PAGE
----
No conversion vs. conversion module vs. conversion harness: which to use for 40G Data Center parallel solution?

When talking about 40G cabling, MPO cable is the most common choice for data center managers to use. Today, I’d like to talk about three types of MTP cabling options for 40G parallel connectivity. The first type is to deploy MPO 12 cable and ignore the unused four fibers. And the other two types are using conversion module or conversion harness to convert two 12-fiber links into three 8-fiber links. So the three cabling options—no conversion vs. conversion module vs. conversion harness: which to use for 40G parallel solution?

Solution 1: No Conversion

For no conversion scenario, 12-fiber based MTP trunk cables are deployed in the whole 40G connectivity. But in this situation, 33% fiber is not used. And there will be additional cost associated with the purchase of additional fiber. Moreover, the whole system includes unused fibers.

no conversion solution, the whole link uses base-12 mtp cables

Figure 1: no conversion used, the whole link uses base-12 MTP/MPO cable

Solution 2: Conversion Module

With using conversion module, it can convert the unused fibers into usable fiber links. For every two 12-fiber MTP connectors in the backbone cable, you can create three 8-fiber links. Although there will be additional cost for the additional MTP connectivity, it can be offset by the cost savings from 100% fiber utilization in the structured cabling. When reusing existing deployed MTP cabling, great value will be gained if using conversion module to use all previously deployed fiber, and you eliminate the cost of having to deploy additional cabling.

conversion module solution, use conversion module to convert 12-fiber link into 8-fiber link

Figure 2: use conversion module to convert two 12-fiber links into three 8-fiber links

Solution 3: Conversion Harness

This scenario uses standard MTP patch panels and 2×3 MTP conversion harness. It does not add any connectivity to the link and full fiber utilization is achieved. Although it seems attractive, it involves considerable cabling challenges. For instance, if you only need two 40G connections to the equipment, what do you do with the third 8-fiber MTP connection? Or what if the 40G ports are in different chassis blades or completely different chassis switches? The result will be long assemblies, which will be difficult to manage in an organized way. For this reason, this kind of solution is expected to be the least desirable and so the least deployed method.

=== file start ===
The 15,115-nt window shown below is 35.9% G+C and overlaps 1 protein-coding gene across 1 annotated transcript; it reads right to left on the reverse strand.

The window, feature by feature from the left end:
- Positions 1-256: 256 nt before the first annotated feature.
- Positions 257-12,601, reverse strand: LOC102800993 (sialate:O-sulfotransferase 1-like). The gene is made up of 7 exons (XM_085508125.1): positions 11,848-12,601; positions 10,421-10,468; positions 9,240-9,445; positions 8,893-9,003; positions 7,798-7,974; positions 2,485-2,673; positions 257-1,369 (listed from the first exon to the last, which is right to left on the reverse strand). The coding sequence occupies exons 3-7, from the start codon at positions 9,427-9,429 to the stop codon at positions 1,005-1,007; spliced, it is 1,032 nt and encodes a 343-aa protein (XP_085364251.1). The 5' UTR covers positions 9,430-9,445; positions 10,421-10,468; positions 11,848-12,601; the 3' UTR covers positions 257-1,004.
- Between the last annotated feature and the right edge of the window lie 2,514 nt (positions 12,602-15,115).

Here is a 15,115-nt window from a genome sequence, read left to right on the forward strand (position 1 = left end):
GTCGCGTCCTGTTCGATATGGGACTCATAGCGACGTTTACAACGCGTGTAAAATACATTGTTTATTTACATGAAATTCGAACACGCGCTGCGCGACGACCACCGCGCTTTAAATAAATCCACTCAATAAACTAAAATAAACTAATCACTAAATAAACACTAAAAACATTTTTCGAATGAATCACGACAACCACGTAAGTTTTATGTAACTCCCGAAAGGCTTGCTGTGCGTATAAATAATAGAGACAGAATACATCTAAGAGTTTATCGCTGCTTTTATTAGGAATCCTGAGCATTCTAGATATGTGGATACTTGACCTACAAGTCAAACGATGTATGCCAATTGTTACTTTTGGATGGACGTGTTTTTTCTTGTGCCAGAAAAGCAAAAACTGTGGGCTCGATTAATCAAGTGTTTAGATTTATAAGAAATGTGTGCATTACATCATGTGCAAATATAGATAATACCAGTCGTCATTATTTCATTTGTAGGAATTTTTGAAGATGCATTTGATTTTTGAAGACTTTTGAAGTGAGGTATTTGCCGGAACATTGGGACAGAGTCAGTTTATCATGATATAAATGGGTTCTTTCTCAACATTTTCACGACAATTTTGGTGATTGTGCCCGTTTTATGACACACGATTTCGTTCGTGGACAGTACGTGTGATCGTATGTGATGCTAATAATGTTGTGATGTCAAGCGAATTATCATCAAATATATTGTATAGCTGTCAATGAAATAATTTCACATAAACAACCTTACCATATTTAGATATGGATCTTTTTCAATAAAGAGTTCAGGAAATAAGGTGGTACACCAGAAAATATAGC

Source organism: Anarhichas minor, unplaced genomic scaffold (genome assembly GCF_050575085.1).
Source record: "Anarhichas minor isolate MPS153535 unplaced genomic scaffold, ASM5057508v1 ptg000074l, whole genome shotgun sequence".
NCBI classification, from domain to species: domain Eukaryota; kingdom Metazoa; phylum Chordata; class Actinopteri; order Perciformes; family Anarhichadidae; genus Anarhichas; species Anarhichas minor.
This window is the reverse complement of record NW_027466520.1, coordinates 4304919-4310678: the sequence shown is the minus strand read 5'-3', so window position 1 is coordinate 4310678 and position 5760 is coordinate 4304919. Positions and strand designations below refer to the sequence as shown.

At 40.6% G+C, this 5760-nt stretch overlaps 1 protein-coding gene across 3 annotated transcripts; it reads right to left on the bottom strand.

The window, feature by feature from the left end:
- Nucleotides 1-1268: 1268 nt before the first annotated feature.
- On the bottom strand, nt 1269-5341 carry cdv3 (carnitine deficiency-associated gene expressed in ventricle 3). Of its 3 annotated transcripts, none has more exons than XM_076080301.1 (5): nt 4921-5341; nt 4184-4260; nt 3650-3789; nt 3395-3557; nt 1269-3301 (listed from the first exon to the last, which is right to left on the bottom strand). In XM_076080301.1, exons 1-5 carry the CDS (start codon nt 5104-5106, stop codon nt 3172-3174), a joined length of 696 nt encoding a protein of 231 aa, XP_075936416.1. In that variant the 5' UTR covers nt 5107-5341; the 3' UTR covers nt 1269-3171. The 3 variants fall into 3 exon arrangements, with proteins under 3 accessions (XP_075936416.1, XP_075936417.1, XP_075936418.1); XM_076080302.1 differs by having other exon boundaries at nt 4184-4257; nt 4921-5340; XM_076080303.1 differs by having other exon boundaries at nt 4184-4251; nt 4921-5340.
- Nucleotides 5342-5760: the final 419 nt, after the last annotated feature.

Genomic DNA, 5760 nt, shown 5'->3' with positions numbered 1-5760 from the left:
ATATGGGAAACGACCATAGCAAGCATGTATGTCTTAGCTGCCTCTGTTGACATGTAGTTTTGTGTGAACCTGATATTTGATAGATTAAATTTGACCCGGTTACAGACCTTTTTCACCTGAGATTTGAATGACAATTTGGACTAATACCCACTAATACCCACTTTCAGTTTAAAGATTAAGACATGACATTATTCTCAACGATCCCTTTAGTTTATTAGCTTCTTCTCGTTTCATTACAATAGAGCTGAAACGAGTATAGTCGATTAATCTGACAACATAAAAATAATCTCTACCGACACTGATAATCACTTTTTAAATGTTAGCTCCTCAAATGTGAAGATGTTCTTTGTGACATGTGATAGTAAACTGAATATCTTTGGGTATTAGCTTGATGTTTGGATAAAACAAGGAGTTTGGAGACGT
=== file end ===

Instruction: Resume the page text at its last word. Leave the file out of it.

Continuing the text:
Conversion harness solution, use conversion harness to convert 12-fiber link into 8-fiber link

Figure 3: use conversion harness to convert two 12-fiber links into three 8-fiber links

No Conversion vs. Conversion Module vs. Conversion Harness

For the three types of connectivity solutions, the “No Conversion” solution, using traditional 12-fiber MTP connectivity and ignoring unused fibers, has the advantage of simplicity and lowest link attenuation. And as it does not use 33% of the installed fiber, it then requires more cable raceway congestion.

The “Conversion Module” solution, converting two 12-fiber links into three 8-fiber links through a conversion patch panel, uses all backbone fibers and creates a clean, manageable patch panel with off-the-shelf components. But it would lead to additional connectivity costs and attenuation associated with the conversion device.

The “Conversion Harness” solution, converting two 12-fiber links into three 8-fiber links through a conversion harness and standard MTP patch panel, uses all backbone fibers with additional connectivity. But it would create cabling challenges with dangling connectors and non-optimized-length patch cords that require customization.

Generally, the implementation of the conversion module solution is recommended, especially if you are using previously installed MTP trunks. Conversion module solution allows 100% fiber utilization while maintaining any port to any port patching. And if you are installing new cabling, then you can consider the no conversion solution, assuming that the cable raceway is not a concern. The conversion harness solution is typically deployed only in specific applications, such as at the ToR switch, where 40G ports are in a close cluster and patching between blades in a chassis switch is not required.

Conclusion

From what have described above, have you had a better understanding of these three types of 40G cabling solution? Each type has their own advantages and disadvantages. For those three solution choices—no conversion vs. conversion module vs. conversion harness: which is your choice for 40G parallel solution?

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